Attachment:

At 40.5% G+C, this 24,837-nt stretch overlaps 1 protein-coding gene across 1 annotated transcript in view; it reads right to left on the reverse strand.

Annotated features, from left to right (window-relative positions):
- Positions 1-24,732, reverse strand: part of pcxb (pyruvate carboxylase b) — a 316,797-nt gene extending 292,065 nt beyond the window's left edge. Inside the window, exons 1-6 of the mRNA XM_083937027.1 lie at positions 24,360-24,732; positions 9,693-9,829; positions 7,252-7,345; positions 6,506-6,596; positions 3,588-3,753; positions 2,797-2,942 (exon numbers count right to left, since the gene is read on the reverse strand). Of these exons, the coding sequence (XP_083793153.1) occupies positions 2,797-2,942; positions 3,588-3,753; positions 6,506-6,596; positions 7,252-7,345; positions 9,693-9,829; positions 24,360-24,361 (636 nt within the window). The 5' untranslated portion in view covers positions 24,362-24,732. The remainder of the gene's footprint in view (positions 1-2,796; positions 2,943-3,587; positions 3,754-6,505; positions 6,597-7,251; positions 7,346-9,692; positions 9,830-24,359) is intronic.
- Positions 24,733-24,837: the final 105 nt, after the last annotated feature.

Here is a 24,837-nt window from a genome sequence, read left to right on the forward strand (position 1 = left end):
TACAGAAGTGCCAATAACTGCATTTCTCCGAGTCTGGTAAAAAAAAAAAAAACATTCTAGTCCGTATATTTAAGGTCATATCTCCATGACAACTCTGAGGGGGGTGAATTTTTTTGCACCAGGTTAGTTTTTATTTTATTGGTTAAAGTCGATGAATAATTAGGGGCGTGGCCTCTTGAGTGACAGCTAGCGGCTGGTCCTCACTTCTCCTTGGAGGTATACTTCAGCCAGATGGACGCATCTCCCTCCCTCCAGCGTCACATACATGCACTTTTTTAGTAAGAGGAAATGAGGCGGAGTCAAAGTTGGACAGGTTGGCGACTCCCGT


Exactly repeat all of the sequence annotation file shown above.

At 40.5% G+C, this 24,837-nt stretch overlaps 1 protein-coding gene across 1 annotated transcript in view; it reads right to left on the reverse strand.

Annotated features, from left to right (window-relative positions):
- Positions 1-24,732, reverse strand: part of pcxb (pyruvate carboxylase b) — a 316,797-nt gene extending 292,065 nt beyond the window's left edge. Inside the window, exons 1-6 of the mRNA XM_083937027.1 lie at positions 24,360-24,732; positions 9,693-9,829; positions 7,252-7,345; positions 6,506-6,596; positions 3,588-3,753; positions 2,797-2,942 (exon numbers count right to left, since the gene is read on the reverse strand). Of these exons, the coding sequence (XP_083793153.1) occupies positions 2,797-2,942; positions 3,588-3,753; positions 6,506-6,596; positions 7,252-7,345; positions 9,693-9,829; positions 24,360-24,361 (636 nt within the window). The 5' untranslated portion in view covers positions 24,362-24,732. The remainder of the gene's footprint in view (positions 1-2,796; positions 2,943-3,587; positions 3,754-6,505; positions 6,597-7,251; positions 7,346-9,692; positions 9,830-24,359) is intronic.
- Positions 24,733-24,837: the final 105 nt, after the last annotated feature.

Here is a 24,837-nt window from a genome sequence, read left to right on the forward strand (position 1 = left end):
TACAGAAGTGCCAATAACTGCATTTCTCCGAGTCTGGTAAAAAAAAAAAAAACATTCTAGTCCGTATATTTAAGGTCATATCTCCATGACAACTCTGAGGGGGGTGAATTTTTTTGCACCAGGTTAGTTTTTATTTTATTGGTTAAAGTCGATGAATAATTAGGGGCGTGGCCTCTTGAGTGACAGCTAGCGGCTGGTCCTCACTTCTCCTTGGAGGTATACTTCAGCCAGATGGACGCATCTCCCTCCCTCCAGCGTCACATACATGCACTTTTTTAGTAAGAGGAAATGAGGCGGAGTCAAAGTTGGACAGGTTGGCGACTCCCGT